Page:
illustration of an open-faced monkey's paw with a skull design on the palm

The Monkey's Paw

by W. W. Jacobs

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What are the moral values of "The Monkey's Paw"?

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The Monkey's Paw is a tale of warning. The short story is a warning to us all about what is really important in life. It makes us question our moral values. The Whites have a good life. Once the monkey's paw is introduced to them, everything changes for them. It changes the moral values they each have. The warning of the paw is that you need to be really careful what you wish for. The White's are warned that the outcome of the wishes is not what they think it is.

The Whites live a pretty normal life. They have a home and food and all of their basic needs are met. They are like everybody else in wanting to have what is unattainable to them. They want the money to pay off their house, even though they are financially comfortable. When they make the wish for the money, they have no idea of the nightmare it is bringing to their family. 

This short story is a tragic look into the greed that lays at the bottom of the human heart. We always seem to want what someone else has. The moral of this story tells the reader to beware of thinking someone else has it better than you.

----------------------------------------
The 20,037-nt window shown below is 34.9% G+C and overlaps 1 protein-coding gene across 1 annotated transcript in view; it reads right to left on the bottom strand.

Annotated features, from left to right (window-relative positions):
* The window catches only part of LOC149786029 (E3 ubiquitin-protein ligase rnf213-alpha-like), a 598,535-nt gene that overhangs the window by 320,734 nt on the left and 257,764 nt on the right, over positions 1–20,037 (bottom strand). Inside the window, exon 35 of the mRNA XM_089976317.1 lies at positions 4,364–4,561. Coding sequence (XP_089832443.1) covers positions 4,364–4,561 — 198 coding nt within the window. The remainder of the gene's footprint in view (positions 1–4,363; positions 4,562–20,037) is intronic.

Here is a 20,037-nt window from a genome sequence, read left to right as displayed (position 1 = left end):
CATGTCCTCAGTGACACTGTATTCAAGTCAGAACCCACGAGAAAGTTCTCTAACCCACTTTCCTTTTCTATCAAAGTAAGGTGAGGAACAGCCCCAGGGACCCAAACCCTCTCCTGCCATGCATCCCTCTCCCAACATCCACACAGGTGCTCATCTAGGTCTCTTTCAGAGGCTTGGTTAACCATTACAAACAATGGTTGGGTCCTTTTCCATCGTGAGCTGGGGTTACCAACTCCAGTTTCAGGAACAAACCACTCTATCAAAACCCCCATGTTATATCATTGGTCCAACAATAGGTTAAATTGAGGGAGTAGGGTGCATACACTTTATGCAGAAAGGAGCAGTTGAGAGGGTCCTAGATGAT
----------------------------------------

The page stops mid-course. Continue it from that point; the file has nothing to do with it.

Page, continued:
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One of the most obvious moral lessons in "The Monkey's Paw" is to be careful what you wish for: It just might come true. The curse of the claw is based on this premise. The paw's wishes always come true, but apparently only in a cruel and, sometimes, deadly manner. The Whites' decision to test fate despite the warning of the paw's previous owner--and the knowledge of the terrible previous results--shows a disregard of the otherwise sensible life they have lived. The family has a good life with little financial worries, yet they, like many people, want what they cannot have. Their first wish is not a greedy one; they only wish for enough money to pay off the tiny remaining mortgage on their home. But the wish backfires in tragic fashion. The second wish is based on love, but it is made quickly and with little thought of the repercussions. The final wish is the only sensible one made, and one can only wonder why a normal family would make the illogical decision to put their trust in such a horrible creature. 

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